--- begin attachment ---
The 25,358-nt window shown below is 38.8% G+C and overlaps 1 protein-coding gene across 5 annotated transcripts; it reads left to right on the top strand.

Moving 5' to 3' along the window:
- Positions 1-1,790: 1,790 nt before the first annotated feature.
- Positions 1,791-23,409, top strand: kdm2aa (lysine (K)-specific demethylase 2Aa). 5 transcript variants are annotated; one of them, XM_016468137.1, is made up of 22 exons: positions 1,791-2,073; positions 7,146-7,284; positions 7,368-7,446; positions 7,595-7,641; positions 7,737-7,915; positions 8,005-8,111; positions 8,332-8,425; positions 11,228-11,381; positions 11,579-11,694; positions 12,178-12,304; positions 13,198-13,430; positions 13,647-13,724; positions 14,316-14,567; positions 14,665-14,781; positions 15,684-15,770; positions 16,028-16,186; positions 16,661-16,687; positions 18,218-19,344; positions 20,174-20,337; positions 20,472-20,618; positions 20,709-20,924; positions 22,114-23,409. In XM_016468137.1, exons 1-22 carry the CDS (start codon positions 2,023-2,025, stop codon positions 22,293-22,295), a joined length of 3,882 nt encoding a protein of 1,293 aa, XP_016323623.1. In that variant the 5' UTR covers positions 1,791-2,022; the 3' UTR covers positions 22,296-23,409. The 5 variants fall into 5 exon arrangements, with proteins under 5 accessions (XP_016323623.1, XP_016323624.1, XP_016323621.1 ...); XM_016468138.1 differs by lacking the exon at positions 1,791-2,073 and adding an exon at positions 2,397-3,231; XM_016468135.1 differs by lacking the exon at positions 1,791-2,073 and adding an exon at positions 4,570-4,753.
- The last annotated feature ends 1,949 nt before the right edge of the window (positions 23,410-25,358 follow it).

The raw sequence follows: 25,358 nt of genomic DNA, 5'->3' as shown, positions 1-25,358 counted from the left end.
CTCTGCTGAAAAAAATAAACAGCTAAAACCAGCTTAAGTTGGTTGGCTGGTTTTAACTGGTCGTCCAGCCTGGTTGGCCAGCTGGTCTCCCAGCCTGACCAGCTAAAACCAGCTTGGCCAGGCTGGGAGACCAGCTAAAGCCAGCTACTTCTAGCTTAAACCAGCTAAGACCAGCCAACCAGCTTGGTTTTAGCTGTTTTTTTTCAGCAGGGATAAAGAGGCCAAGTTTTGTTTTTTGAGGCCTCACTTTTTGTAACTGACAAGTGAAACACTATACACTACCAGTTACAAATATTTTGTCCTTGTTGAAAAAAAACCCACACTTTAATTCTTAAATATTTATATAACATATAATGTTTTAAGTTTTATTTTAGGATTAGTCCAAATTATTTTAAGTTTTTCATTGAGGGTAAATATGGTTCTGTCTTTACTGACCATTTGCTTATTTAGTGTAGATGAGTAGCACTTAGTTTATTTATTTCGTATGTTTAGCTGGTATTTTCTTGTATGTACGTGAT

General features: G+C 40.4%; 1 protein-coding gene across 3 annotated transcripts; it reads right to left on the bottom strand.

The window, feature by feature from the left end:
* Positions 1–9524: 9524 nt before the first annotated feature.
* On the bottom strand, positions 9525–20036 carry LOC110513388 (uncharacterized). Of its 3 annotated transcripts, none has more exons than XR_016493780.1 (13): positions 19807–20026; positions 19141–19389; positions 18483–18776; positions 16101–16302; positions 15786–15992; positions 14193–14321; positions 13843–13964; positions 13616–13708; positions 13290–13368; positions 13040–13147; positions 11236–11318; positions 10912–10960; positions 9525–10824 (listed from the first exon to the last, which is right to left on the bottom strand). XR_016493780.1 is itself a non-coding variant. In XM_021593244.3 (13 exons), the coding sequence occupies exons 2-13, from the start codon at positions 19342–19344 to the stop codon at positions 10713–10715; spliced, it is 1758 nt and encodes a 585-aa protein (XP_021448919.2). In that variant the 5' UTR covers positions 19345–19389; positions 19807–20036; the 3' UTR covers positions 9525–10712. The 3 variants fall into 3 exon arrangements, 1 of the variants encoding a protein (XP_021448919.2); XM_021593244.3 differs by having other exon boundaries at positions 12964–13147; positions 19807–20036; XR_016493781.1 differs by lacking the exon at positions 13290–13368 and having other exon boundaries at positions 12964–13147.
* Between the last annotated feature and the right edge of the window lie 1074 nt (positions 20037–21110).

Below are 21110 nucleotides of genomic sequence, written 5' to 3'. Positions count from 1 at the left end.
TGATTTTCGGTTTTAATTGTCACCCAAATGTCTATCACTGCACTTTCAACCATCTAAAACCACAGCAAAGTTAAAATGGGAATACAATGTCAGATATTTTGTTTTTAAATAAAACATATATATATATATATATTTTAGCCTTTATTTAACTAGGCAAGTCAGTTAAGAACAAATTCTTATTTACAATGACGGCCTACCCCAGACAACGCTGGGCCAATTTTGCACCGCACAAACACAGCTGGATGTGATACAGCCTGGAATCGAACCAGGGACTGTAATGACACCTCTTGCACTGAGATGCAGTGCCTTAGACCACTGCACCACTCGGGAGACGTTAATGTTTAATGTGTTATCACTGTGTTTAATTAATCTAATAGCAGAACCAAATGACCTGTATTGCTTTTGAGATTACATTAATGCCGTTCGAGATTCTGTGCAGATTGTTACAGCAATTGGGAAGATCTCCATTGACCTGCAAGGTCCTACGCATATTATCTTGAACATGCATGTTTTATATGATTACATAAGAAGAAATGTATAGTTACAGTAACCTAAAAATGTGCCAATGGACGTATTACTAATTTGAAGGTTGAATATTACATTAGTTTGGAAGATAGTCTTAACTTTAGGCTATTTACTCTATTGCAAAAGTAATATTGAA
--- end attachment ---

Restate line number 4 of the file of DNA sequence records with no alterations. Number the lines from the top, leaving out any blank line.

- Positions 1,791-23,409, top strand: kdm2aa (lysine (K)-specific demethylase 2Aa). 5 transcript variants are annotated; one of them, XM_016468137.1, is made up of 22 exons: positions 1,791-2,073; positions 7,146-7,284; positions 7,368-7,446; positions 7,595-7,641; positions 7,737-7,915; positions 8,005-8,111; positions 8,332-8,425; positions 11,228-11,381; positions 11,579-11,694; positions 12,178-12,304; positions 13,198-13,430; positions 13,647-13,724; positions 14,316-14,567; positions 14,665-14,781; positions 15,684-15,770; positions 16,028-16,186; positions 16,661-16,687; positions 18,218-19,344; positions 20,174-20,337; positions 20,472-20,618; positions 20,709-20,924; positions 22,114-23,409. In XM_016468137.1, exons 1-22 carry the CDS (start codon positions 2,023-2,025, stop codon positions 22,293-22,295), a joined length of 3,882 nt encoding a protein of 1,293 aa, XP_016323623.1. In that variant the 5' UTR covers positions 1,791-2,022; the 3' UTR covers positions 22,296-23,409. The 5 variants fall into 5 exon arrangements, with proteins under 5 accessions (XP_016323623.1, XP_016323624.1, XP_016323621.1 ...); XM_016468138.1 differs by lacking the exon at positions 1,791-2,073 and adding an exon at positions 2,397-3,231; XM_016468135.1 differs by lacking the exon at positions 1,791-2,073 and adding an exon at positions 4,570-4,753.